Why Do “Successful” Videos Have to Be Viral?
Yeah, we get that millions of views translate into higher brand awareness, bragging rights and potential ad dollars, but let’s admit it – as PR professionals, doesn’t the term “viral” make you grind your teeth…hard? Most “viral” videos are comical, shocking, emotional or stupid, ergo supremely entertaining or moving. Sometimes brand awareness is enough. But we also believe in building in calls to action that create qualified leads, increase sales and otherwise create return. Viral status aside, here are a few videos worth mentioning.
Brandware Take: Thumbs Up!
Sierra Nevada launched a new website after nearly a decade of the same-old, same-old. In conjunction with the refresh, they released a video that details the brewery’s history. The video has caught the attention of many a beer blog and forum. It features older footage of the brewery mixed with clips of the lifestyle of its target audience. It’s very well produced and speaks to the spirit and passion of Sierra Nevada and the craft beer category as a whole. – Jordan Walker
Harvard Baseball Team
With no shortage of “Call Me Maybe” parodies this year, it was hard to pick a favorite. But the Harvard baseball team video definitely gets a thumbs up. Why? There’s just something about a men’s college sports team jamming out to the pop anthem of the summer that makes you want to watch…and share. The video has been seen by nearly 17 million people and drew the attention of Mashable, Time, Billboard and NBC Today Show. Media coverage like that can instantly rocket a group, client or product to pop culture icon status. For the next 15 minutes, anyway. – Kelly Nichols
http://www.facebook.com/#!/photo.php?v=10151313894748529&set=vb.682778528&type=2&theater Great marketing hits you in the gut, not just the head or the heart. The video “Security Cameras Sometimes Catch Something Completely Different” did exactly that. I saw this video the week of the Presidential election and it had already received 1 million shares. This video isn’t selling anything at all. It simply puts forward evidence that human kindness, compassion and decency exists abundantly in this world. I give it a thumbs up because its hyper-relevance and timing could not have been more perfect. – Lisa Aloisio
AT&T has the best example of capitalizing on a viral video this year. A short clip from a high school scrimmage game turned into an online sensation when a football player flipped over his defensive opponent. AT&T caught wind of the video after it received millions of YouTube views and immediately produced a commercial capitalizing on the video. Now, this commercial is featured during primetime hours and almost every major televised sporting event. Thumbs up all around in terms of content and results. – Amanda DeMarcus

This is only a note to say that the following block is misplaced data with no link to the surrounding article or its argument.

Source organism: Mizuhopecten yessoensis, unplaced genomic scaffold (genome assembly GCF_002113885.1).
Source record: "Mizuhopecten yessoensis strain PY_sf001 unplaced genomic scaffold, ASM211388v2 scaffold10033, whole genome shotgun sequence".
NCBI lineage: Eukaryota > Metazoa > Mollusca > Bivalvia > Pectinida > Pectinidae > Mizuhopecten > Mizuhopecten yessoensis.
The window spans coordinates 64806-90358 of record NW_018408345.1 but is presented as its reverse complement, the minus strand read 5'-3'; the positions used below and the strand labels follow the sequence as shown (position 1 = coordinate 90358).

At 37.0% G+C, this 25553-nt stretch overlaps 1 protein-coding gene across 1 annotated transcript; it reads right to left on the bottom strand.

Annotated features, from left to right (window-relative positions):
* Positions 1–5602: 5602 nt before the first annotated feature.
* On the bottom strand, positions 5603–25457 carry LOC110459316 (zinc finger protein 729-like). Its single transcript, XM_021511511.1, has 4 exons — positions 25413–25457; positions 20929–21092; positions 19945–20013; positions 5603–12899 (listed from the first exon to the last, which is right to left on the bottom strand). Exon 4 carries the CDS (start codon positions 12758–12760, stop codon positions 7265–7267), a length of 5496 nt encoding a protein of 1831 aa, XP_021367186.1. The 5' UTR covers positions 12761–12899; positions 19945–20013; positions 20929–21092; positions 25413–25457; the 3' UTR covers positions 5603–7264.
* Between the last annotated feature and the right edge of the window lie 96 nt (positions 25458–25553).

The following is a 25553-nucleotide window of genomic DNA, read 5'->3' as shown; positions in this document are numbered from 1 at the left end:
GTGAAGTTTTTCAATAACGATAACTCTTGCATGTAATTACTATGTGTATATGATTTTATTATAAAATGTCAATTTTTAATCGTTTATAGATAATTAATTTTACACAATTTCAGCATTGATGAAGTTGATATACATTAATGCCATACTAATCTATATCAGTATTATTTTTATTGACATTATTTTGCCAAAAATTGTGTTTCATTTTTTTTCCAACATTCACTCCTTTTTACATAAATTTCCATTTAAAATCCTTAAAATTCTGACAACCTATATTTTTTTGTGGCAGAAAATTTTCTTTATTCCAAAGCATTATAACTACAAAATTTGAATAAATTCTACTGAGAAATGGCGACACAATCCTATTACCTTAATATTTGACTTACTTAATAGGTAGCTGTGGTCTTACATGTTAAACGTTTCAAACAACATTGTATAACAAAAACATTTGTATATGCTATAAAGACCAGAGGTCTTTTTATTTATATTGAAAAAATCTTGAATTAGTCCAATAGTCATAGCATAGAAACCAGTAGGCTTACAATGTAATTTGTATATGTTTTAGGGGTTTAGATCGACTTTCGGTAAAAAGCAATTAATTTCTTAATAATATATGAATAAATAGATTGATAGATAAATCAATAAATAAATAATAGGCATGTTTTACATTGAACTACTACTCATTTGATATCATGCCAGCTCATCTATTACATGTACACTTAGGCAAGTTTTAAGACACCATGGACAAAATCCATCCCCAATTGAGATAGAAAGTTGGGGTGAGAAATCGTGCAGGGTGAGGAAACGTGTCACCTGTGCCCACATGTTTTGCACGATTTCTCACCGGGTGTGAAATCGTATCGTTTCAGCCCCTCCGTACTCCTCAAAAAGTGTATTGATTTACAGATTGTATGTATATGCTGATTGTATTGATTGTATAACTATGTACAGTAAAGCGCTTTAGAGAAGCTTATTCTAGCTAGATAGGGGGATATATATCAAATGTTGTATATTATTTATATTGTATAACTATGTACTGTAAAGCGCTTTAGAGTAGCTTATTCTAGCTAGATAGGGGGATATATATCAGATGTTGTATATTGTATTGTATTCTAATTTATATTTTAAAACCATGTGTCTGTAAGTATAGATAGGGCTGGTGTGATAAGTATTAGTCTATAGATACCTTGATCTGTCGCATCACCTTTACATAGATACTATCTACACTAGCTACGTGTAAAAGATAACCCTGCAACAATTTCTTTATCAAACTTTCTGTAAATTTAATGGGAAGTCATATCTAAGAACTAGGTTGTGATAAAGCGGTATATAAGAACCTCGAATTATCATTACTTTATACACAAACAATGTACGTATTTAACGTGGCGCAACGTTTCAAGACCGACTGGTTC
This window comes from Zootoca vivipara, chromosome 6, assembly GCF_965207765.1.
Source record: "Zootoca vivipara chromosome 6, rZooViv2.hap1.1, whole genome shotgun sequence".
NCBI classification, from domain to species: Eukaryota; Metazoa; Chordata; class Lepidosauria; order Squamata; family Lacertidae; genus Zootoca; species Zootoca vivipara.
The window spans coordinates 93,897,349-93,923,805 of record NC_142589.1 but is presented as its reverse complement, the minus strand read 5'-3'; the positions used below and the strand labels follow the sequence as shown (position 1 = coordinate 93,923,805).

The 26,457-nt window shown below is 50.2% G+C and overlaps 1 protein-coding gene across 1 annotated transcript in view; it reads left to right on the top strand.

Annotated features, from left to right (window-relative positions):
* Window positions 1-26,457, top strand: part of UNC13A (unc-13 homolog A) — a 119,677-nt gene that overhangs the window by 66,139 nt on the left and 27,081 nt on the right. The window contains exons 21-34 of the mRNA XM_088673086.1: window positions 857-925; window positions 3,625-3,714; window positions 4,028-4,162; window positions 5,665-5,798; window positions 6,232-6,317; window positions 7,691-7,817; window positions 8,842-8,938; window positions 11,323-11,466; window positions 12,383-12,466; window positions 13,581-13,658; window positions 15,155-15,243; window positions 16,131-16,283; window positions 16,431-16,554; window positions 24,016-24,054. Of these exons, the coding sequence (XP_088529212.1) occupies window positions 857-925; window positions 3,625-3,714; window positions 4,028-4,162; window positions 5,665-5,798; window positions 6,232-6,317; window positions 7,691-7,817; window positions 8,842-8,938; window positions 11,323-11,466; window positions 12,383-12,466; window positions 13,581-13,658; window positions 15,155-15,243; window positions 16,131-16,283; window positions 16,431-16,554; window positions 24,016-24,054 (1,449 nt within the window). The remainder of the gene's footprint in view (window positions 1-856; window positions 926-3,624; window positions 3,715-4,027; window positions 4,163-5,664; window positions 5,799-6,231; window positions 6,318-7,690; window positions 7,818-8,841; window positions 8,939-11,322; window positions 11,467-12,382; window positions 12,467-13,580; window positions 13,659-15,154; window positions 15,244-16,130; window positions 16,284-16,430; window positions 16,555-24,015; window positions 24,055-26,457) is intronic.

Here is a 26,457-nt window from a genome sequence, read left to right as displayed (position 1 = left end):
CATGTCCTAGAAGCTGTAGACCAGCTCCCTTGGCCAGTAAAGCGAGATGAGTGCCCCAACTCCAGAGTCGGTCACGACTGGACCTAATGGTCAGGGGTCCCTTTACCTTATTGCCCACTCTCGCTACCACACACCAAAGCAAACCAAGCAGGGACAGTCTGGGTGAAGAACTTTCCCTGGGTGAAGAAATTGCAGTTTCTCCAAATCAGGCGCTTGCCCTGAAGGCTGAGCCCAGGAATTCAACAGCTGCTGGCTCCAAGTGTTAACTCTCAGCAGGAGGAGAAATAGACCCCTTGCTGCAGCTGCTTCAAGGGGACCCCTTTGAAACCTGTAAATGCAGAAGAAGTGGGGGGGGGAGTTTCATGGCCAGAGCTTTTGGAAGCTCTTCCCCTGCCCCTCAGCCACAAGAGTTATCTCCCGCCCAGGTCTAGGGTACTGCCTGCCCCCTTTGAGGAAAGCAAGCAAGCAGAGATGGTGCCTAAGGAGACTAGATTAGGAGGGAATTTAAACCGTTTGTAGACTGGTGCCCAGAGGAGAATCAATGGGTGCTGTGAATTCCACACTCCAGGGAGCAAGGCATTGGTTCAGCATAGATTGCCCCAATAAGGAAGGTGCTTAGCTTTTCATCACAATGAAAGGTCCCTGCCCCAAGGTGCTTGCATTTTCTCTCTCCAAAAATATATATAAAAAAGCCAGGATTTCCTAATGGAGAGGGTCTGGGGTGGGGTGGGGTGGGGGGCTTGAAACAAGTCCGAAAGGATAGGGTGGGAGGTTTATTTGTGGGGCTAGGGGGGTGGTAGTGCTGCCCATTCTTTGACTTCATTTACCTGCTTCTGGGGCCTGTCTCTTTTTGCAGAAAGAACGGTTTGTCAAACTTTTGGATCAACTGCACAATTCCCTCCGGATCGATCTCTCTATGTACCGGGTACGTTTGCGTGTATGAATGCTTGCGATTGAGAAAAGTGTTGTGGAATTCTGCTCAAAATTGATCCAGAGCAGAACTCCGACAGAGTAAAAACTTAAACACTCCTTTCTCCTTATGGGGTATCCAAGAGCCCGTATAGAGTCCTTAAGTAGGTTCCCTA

Thumbs up for “The Queen Sequence” from the Opening Ceremony of the London Olympic Games – It sells the many sights and symbols of London, right down to the very thread used in the Queen’s Guard’s tunic. These images and details made it easy for viewers at home to imagine what they would see on their own trip to London. This video was also timely with the then upcoming release of Skyfall, the latest in the James Bond movie series. (The actors did fall from the sky, after all!) Also, I’d be remiss if I didn’t mention that the corgis gave this video the cute factor – and for many, Daniel Craig gave this video the HOT factor! – Lindley Presley
Brandware Take? Could Have Been Better
Nicole Westbrook’s “It’s Thanksgiving”
This spoof on Rebecca Black’s mega-huge “Friday” is tough on the ears and a bit limited on comedic value. Nevertheless, it still manages to earn its place on numerous “Top Viral Videos of 2012” lists. Thumbs down for its lack of focus on creating monetization value. Companies with Thanksgiving ties (Butterball? Ocean Spray Cranberry sauce? Stouffer’s stuffing mix?) could have capitalized on this with a fun take at how their products can transform even the most miserable, lonely and uneventful Thanksgiving into a festive occasion. – Jeff Perlman
The Kony 2012 campaign from Invisible Children was the epitome of “viral video.” Currently, it has over 95 million views and millions of people pledged their support. While it initially generated a lot of awareness, it quickly faded from the spotlight. The focus shifted to the CEO’s public meltdown and the company never regained control of its message. I give it a thumbs down because the video missed the opportunity to capitalize on its expansive reach and drive viewers to action. – Alyssa Applegate
I was appalled when I viewed the recent Ukrainian parliament brawl. Despite intractable partisan bickering and the imminent threat of financial collapse in the U.S., our politicians still don’t legislate through violence. That’s a distinction that not every nation can claim. This video is a reminder that utter chaos can erupt at the drop of a hat (or gauntlet) and that civility and peace should always be preserved. It also reminds us that our petty insecurities – thinning hair, thickening waistline, etc. – pale in comparison to our fundamental need for security. Thumbs down for content but thumbs up for motivation. – Andrew Saluke
Photo courtesy of Booher Consultants